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State of the World Population 2013 Report


UNFPA has releases its 2013 edition of the State of the World Population Report: Motherhood in Childhood. This year the report focuses on the impact of adolescent pregnancy on girls’ education, health, and long-term employment.

UNFPA explicitly connects adolescent pregnancy with the failure to fulfill girls’ rights to comprehensive sexuality education and to readily accessible sexual and reproductive health services. UNFPA calls on the global community to address a range of contributing problems, including gender discrimination, lack of autonomy, child marriage, and lack of comprehensive reproductive health information and care. The report also urges the implementation of policies and programs that support, rather than stigmatize, pregnant adolescents.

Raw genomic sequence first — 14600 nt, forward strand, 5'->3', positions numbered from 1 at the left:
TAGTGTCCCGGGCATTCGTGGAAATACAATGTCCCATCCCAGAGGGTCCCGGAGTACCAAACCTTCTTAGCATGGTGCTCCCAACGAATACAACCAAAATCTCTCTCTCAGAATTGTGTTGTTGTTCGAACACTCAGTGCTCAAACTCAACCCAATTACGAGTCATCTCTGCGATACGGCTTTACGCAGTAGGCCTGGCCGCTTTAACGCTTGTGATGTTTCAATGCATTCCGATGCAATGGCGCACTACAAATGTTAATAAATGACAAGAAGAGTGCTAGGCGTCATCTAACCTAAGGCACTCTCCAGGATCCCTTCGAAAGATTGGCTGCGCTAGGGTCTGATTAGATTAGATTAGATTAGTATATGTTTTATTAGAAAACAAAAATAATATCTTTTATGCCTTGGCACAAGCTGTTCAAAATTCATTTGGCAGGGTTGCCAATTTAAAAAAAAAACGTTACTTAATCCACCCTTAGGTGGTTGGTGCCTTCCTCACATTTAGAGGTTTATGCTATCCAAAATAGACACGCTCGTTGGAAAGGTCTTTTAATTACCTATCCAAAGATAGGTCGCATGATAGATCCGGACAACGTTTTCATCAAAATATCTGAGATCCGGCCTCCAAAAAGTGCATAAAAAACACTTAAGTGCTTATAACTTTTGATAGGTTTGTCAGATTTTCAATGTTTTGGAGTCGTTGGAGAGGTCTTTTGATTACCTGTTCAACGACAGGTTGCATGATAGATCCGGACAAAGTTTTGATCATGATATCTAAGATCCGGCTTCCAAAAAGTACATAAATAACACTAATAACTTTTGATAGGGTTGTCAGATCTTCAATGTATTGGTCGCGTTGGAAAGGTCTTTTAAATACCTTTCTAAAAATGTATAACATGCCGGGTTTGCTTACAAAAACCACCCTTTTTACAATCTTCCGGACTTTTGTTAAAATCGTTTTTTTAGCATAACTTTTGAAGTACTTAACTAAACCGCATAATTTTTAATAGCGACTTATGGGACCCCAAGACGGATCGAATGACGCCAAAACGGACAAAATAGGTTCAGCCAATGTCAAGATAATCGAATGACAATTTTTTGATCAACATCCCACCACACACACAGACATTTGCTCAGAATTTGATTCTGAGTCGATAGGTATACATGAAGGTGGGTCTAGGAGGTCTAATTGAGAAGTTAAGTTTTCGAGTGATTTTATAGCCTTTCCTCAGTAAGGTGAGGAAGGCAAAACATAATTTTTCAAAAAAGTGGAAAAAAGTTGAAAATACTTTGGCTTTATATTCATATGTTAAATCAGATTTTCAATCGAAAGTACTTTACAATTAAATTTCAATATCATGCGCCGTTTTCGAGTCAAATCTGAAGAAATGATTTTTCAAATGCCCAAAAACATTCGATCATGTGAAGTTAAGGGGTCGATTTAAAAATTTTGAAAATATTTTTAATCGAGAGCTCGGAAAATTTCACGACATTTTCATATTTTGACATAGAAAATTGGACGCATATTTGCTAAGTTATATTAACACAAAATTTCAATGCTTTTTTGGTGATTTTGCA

In Eastern Europe and Central Asia, teenage pregnancy is on the decline, but some countries still have high – and in some cases even increasing – adolescent birth rates. And some population groups, such as national minorities, are particularly affected. Tajikistan is the country with the highest teenage birth rate (54 births per 1000 women aged 15-19), followed by Georgia, Azerbaijan, Romania, Bulgaria and Turkey.

Girls under 15 account for 2 million of the 7.3 million new adolescents mothers every year. One in five girls worldwide has given birth by the age of 18. According to the World Health Organization, roughly 16 million adolescent girls, aged 15-19 years old, give birth every year – most in low- and middle-income countries. Complications from pregnancy and childbirth are the leading cause of death among girls in this age group.

Find out more HERE.


Access the SWOP report HERE.

Regional briefing paper on adolescent pregnancy in Eastern Europe and Central Asia (ASTRA is quoted as a reference)

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